I looked up and an eagle slowly drifted right above me and continued north.

The brightest colors of fall were gone, the reds and oranges of the maple trees had passed. Only the poplar trees still had leaves and these are not the colors people travel to see. These are small, round and singularly drab yellow leaves. These are common leaves and no one looks to them for beauty.

As I was watching the eagle drift slowly by, the leaves caught my attention. They were fluttering and I could hear them rattling against each other. In the summer these leaves are bright green and they shimmer as the wind moves them. They were still moving like that, but now they were dry and stiff in their movements. There was a break in the clouds and the dry yellow leaves clattered against each other under the backdrop of the cold, bright blue sky.

I was reminded of my Ojibwe grandfather. He moved in with my mother after my grandmother died of cirrhosis and that was the same time I decided to quit the best job I ever had as a paramedic and a professional firefighter and go to medical school. I could no longer make the payments on my mother’s house and my grandfather moving in solved that problem. Every day he would walk to the mailbox to see if the land settlement check he was promised was in the mail. He made that walk every day for years and his plan was to pay off his car, pay off my mother’s house and maybe get her a better car.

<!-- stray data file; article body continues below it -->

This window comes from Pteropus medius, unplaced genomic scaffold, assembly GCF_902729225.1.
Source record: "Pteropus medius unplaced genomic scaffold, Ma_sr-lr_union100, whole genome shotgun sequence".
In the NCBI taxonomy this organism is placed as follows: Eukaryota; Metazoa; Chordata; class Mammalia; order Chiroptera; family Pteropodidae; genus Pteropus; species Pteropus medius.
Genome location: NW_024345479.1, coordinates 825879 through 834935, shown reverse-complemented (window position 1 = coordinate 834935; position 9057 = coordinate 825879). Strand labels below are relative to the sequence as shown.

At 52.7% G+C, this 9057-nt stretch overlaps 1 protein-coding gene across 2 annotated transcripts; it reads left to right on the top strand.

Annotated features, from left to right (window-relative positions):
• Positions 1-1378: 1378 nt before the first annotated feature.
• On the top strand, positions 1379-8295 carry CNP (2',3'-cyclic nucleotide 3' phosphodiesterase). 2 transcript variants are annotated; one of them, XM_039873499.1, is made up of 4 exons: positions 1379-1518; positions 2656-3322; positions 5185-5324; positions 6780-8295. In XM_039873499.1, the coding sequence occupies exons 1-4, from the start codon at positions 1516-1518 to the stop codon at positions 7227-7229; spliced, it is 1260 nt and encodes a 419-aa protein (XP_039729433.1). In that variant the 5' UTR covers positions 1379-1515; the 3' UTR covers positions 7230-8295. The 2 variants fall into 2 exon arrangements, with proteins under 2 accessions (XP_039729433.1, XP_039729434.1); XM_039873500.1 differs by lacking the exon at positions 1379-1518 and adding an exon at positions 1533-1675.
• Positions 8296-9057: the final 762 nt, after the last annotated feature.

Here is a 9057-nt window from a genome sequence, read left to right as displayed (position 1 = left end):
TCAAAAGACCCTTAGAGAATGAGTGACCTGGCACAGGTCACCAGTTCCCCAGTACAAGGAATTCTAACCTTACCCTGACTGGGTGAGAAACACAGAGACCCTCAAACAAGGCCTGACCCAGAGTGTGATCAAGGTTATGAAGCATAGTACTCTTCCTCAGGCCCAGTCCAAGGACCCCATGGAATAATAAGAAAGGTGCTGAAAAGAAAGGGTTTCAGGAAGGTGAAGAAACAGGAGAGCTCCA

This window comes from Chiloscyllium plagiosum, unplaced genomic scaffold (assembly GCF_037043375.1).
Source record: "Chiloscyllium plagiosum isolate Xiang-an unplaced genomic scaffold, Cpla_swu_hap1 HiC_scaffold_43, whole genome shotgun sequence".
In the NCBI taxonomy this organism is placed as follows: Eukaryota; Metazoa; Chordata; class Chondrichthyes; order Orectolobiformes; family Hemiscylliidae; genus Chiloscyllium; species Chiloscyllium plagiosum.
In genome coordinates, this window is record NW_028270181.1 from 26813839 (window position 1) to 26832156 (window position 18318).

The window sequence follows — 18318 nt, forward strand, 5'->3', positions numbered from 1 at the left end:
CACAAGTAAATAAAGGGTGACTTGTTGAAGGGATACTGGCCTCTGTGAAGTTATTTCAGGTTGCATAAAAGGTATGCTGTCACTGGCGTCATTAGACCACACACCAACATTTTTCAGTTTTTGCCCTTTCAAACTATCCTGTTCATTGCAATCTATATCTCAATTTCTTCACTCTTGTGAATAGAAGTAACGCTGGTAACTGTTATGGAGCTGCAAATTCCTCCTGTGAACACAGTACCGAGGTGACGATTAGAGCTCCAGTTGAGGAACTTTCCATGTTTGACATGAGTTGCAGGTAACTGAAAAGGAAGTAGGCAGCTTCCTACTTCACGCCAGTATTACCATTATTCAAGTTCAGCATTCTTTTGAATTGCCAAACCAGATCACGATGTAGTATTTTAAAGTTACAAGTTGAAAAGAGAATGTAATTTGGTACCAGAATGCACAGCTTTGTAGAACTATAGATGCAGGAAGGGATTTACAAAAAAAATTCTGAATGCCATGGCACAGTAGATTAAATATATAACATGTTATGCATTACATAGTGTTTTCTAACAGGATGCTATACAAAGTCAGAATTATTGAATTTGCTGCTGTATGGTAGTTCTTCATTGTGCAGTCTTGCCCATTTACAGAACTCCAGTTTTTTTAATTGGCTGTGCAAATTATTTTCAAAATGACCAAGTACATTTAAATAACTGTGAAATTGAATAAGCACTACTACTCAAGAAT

When the check finally showed up, it was for five dollars and sixty-one cents. I really think that was the day my grandfather started to die. His walk was slower and he no longer had a reason to walk to the mailbox. He continued to dwindle and was finally put into a nursing home. I would visit him on weekends when I was in medical school and he told me stories of when he was younger. He told me when he was 16, his father died in the Agwajiing Tuberculosis Sanitarium. He said his father came to him that night dressed in a light blue shirt and light blue pants and stood at the foot of his bed and asked him to come with him.

“I was afraid and I didn’t talk to him. I just shook my head, no.
My younger brother died that night.”

The poplar leaves reminded me of this. As a physician, I have opportunities my mother and my grandparents never had. I sometimes think of myself as one of the brighter colored leaves.

But I’m not. I collect old trucks because my father did and because my uncle did and because my grandfather did. The chickadees came to me because my mother took care of their ancestors and they wanted me to keep that promise to them.

I will. I promise.
Do the leaves remember those from last year?
In the heat of summer, the bright green shimmers of forever.
Then the fall.
The bitter cold.
They show their true colors, these elders.
They remind us of the passage into the next life.
The commonest of them persist
And they speak to me.
They tell me I am one of them.

Arne Vainio, M.D. is an enrolled member of the Mille Lacs Band of Ojibwe and he is a family practice physician on the Fond du Lac reservation in Cloquet, Minnesota. He can be reached at This email address is being protected from spambots. You need JavaScript enabled to view it..